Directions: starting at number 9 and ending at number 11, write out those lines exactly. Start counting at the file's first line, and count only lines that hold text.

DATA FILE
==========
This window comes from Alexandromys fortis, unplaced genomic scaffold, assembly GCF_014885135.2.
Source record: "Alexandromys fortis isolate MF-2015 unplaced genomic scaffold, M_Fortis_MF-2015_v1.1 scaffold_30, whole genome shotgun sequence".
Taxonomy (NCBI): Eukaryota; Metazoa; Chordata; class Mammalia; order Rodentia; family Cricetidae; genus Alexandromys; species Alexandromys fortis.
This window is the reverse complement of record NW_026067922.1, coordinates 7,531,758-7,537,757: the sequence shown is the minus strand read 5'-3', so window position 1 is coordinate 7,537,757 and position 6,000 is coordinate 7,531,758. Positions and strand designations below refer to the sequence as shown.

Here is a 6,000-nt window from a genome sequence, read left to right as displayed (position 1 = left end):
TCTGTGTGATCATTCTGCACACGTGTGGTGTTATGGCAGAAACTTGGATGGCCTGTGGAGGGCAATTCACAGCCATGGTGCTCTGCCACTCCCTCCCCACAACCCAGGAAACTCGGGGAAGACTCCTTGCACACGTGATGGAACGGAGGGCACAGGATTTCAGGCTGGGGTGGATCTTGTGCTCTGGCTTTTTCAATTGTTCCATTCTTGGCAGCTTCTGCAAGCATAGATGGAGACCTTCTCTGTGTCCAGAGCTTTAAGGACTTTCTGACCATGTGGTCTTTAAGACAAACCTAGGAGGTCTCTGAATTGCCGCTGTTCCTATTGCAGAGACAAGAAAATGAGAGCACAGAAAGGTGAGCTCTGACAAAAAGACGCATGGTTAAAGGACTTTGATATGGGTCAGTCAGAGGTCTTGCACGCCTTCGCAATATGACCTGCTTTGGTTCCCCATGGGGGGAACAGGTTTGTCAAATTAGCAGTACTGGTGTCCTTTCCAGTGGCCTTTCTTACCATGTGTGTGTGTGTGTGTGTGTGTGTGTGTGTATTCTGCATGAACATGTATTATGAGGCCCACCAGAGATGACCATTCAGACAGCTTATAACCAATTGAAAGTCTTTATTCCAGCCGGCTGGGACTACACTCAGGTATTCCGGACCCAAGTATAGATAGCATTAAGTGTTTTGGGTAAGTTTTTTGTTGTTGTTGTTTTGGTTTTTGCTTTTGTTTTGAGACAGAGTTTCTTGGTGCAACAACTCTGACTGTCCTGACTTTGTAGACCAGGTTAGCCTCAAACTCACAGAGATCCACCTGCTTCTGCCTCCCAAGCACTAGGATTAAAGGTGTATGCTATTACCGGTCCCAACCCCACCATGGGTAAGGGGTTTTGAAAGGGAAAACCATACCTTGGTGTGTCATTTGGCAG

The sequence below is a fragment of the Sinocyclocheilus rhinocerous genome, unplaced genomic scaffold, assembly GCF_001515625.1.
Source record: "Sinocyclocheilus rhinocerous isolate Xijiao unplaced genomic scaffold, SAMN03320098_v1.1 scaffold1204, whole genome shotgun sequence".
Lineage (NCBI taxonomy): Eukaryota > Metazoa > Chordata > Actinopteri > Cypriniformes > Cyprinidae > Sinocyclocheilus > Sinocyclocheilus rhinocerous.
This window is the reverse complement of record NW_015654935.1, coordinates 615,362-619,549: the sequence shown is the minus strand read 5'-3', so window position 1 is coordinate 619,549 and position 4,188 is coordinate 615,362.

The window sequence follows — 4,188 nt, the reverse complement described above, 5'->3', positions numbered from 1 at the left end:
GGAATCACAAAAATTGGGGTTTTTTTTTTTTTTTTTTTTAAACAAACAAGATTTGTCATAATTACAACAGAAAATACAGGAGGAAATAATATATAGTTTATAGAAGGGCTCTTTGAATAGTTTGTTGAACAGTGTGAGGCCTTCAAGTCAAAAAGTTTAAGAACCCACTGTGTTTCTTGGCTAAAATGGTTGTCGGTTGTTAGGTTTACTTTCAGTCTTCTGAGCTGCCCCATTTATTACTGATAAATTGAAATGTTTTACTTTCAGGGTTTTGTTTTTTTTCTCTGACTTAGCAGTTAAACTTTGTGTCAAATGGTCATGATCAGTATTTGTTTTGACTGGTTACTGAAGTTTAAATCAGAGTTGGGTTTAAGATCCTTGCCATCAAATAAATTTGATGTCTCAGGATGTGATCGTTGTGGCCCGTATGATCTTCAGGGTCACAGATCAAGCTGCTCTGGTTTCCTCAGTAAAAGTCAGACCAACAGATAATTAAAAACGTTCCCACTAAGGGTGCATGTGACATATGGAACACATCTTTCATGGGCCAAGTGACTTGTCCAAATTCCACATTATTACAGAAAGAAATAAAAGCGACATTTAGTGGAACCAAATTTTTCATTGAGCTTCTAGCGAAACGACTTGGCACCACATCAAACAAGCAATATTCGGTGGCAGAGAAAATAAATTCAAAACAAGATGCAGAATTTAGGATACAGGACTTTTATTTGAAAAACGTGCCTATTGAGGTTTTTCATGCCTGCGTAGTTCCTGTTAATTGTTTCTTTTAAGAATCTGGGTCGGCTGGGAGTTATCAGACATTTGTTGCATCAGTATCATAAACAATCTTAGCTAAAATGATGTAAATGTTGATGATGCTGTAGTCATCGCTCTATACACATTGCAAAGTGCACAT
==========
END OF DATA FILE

Lineage (NCBI taxonomy): Eukaryota > Metazoa > Chordata > Actinopteri > Cypriniformes > Cyprinidae > Sinocyclocheilus > Sinocyclocheilus rhinocerous.
This window is the reverse complement of record NW_015654935.1, coordinates 615,362-619,549: the sequence shown is the minus strand read 5'-3', so window position 1 is coordinate 619,549 and position 4,188 is coordinate 615,362.

The window sequence follows — 4,188 nt, the reverse complement described above, 5'->3', positions numbered from 1 at the left end: